Achieving timing closure in today’s increasingly large and complex digital integrated circuit designs – irrespective of whether they are realized using FPGA, Structured ASIC, or even Standard Cell ASIC fabric – is becoming evermore problematic with the latest design targets running at aggressive clock speeds.
The majority of today’s designers typically code in RTL using Verilog or VHDL. Also, there is some use of C/C++/SystemC coupled with behavioral synthesis technology in certain application areas. Unfortunately, both of these approaches have specific, but different, disadvantages associated with them. As we shall see, there is a new solution that uses an approach whose capabilities bridge these two domains.
Problems with Traditional RTL
When coding RTL in Verilog or VHDL, design engineers commence their portion of the development process by defining the micro-architecture of the design, including detailed control structures, bus structures, and primary data path elements. This micro-architecture also covers which operations are to be performed in parallel and which are to be executed sequentially, which portions of the design will be pipelined and the number of pipeline stages, and which resources (such as adders and multipliers) are to be shared between multiple operations.
Thus, design engineers using this approach have complete control over every aspect of the design. Theoretically, this means that the resulting implementations will be optimal in terms of using the smallest amount of silicon real-estate (or logic resources in the case of an FPGA implementation), providing the highest performance, consuming the smallest amount of power, and so forth.
Unfortunately, modifying (and re-verifying) the RTL in order to perform a series of “what if” evaluations on alternative micro-architectures is difficult, time-consuming, and prone to error. Simply increasing the width of a bus, adding an extra pipeline stage, or changing the priority of a set of control processes, for example, can take an inordinate amount of time and effort. In the real world, this means that the number of evaluations the design team can perform are limited; in turn, this often results in a less-than-optimal implementation.
Ultimately, in the case of an RTL-based design, the micro-architecture you start out with is very often the one you end up with, but different micro-architectures can return very different results. This past year, an experiment performed by a graduate-level hardware design course at MIT provided a dramatic illustration of the impact of alternative micro-architectures. For the purposes of this experiment, fifteen students were provided with the identical highly-constrained specification for a two-stage processor. All of these students used Verilog and identical tool suites, including Design Compiler from Synopsys. As shown in Figure 1, the silicon real-estate associated with their different micro-architectures varied by up to a factor of two, while the timing results varied by up to a factor of three. Although synthesis tools do have an impact on area and timing, the material differences hinge on the micro-architecture implementation decisions.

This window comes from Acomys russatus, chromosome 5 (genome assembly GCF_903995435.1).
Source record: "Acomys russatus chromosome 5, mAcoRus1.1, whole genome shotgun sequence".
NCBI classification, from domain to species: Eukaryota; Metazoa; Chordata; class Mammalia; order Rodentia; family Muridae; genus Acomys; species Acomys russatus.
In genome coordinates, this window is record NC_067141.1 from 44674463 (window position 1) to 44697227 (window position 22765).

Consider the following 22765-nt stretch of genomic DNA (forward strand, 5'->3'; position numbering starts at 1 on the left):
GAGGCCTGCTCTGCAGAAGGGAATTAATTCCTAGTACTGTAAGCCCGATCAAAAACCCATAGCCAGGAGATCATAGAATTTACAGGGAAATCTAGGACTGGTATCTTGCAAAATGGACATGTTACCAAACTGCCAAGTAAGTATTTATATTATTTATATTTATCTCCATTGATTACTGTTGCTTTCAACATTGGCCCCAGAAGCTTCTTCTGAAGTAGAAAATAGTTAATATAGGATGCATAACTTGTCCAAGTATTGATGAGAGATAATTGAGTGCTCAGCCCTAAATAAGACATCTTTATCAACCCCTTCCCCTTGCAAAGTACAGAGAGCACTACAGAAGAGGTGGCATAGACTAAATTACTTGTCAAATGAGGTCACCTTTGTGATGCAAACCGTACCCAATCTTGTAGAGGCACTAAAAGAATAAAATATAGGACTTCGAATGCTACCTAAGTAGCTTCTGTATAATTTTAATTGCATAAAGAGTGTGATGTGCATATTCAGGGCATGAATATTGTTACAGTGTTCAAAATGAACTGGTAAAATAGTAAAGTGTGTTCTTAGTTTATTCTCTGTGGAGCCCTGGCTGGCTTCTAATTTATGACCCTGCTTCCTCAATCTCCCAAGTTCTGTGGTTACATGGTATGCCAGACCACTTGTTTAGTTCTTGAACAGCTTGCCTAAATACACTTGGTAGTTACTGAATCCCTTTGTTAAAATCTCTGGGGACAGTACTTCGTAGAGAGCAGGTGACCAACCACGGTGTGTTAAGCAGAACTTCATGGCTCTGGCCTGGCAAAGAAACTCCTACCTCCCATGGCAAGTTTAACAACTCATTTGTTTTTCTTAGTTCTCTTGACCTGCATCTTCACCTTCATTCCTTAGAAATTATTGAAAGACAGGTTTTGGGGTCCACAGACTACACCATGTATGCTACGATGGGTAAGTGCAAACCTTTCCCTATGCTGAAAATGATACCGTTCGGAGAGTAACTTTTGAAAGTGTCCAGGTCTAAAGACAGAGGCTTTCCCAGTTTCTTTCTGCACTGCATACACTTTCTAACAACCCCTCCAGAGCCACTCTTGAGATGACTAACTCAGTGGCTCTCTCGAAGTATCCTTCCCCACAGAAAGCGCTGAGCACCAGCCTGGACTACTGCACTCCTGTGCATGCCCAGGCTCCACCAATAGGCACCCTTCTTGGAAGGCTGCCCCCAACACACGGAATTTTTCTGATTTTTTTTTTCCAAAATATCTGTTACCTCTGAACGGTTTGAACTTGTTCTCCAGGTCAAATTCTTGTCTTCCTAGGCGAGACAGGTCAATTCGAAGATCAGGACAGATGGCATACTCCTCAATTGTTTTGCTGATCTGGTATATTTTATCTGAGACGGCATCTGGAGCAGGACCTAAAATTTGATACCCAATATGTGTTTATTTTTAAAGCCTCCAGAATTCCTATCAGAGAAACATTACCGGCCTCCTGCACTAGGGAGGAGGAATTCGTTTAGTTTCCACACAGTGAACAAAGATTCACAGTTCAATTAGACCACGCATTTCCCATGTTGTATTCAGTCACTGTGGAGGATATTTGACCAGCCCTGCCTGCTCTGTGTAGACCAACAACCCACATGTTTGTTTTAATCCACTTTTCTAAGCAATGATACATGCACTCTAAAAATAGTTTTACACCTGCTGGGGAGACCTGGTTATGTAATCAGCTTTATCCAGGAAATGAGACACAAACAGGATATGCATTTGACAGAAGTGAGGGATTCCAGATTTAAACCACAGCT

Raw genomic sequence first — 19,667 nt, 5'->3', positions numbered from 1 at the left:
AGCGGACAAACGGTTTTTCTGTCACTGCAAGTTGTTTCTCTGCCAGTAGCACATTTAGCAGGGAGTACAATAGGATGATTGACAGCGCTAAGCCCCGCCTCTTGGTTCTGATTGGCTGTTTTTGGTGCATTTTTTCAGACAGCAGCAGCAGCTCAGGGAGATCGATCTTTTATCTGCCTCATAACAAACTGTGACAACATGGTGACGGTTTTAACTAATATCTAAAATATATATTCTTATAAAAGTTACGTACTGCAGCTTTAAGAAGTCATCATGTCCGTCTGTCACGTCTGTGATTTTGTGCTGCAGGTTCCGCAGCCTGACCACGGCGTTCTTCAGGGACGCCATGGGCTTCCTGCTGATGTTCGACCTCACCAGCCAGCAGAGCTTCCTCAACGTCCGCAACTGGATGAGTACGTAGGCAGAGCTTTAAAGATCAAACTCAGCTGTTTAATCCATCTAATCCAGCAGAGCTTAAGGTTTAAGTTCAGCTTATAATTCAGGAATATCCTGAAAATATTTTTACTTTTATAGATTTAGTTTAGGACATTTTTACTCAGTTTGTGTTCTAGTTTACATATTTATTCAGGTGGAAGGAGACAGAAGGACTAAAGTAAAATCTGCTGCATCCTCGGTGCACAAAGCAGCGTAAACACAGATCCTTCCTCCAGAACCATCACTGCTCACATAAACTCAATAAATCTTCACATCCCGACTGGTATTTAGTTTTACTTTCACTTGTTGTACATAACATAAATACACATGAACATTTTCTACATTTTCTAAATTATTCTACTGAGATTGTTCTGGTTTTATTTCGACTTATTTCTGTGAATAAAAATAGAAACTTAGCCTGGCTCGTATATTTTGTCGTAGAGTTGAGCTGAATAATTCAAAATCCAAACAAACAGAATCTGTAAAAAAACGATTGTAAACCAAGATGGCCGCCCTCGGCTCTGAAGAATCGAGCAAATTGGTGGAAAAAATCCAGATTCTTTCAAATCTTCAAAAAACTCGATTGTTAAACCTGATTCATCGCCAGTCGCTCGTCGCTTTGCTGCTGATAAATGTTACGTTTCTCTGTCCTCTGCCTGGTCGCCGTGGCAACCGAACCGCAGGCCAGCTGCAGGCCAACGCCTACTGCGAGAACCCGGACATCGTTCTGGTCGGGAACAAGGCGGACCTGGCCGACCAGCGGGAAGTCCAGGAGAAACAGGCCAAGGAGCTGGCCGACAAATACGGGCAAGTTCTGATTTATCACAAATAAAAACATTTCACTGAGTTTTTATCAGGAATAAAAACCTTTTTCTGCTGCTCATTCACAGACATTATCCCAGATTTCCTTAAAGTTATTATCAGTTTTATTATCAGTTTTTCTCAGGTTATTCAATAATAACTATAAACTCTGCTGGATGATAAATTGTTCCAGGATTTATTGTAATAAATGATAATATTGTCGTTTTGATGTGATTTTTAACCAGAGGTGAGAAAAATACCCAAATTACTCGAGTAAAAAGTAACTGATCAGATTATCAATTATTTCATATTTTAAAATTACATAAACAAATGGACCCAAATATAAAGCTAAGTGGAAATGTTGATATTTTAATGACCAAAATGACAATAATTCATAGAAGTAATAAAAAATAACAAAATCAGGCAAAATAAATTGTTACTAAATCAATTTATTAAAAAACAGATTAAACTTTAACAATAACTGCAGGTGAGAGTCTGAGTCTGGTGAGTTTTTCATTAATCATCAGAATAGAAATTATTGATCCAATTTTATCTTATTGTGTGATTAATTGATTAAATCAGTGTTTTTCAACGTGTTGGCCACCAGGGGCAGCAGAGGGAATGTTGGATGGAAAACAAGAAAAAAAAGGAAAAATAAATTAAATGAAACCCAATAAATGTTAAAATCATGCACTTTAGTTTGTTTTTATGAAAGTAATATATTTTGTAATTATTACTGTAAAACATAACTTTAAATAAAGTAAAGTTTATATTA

Figure 1. Silicon area and performance values
associated with alternative micro-architectures
To date, the predominant high-level alternative to RTL-based design has been to use sequential programming-based C/C++/SystemC representations in conjunction with some form of behavioral synthesis. These approaches can raise the level of abstraction of the design – but, for synthesizable designs, these approaches are only effective for digital signal processing (DSP)-type algorithms that are characterized by having tightly nested loops coupled with simple array based indices. By comparison, such approaches do not do well with complex control structures or algorithms that involve sophisticated mixtures of data processing and control. (It is also possible to code RTL-type descriptions in SystemC; but this doesn’t provide any level of abstraction over Verilog or VHDL.)
Another common concern with this form of high-level synthesis is a perceived loss of control with regard to the process of timing closure. When compiling a “behavioral” C-like description into hardware, the tool is responsible for the hardware architecture and micro-architecture and the designer loses transparency to the implementation. This means that it is difficult for the designer to imagine what should be changed in the source to effect a particular desired improvement in the hardware – and, is dependent on the tool for making these changes.
The Solution: Use a High-Level of Abstraction that Retains Designer Control
The solution is to use an approach that raises the level of abstraction significantly above that of traditional Verilog/VHDL-based RTL; thereby providing the designer with the ability to quickly and easily make micro-architecture changes to perform different “what-if” evaluations while still retaining full control.
An emerging approach that leverages this approach is Bluespec SystemVerilog (BSV), which augments standard SystemVerilog with rules and rules-based interfaces that support complex concurrency and control across multiple shared resources and across modules. BSV also features high-level abstract types; powerful parameterization, static checking, and static elaboration; and advanced clock specification and management facilities.
One of the key advantages of BSV is that the semantic model of the source (guarded atomic state transitions) maps very naturally into the semantic model of clocked synchronous hardware. This transparency allows the designer to make controlled changes to the source with predictable effects on timing. Furthermore, due to the extensive static checking in BSV, these changes can be more dramatic than the localized “tweaking” techniques favored when working with standard RTL, thereby allowing the designer to achieve timing goals sooner without compromising correctness.
A Simple Example
In order to provide a straightforward comparison between the efficiencies in coding and modifying standard RTL (Verilog in this case), SystemC, and BSV, consider a simple example featuring a mixture of concurrency and shared resources as illustrated in Figure 2.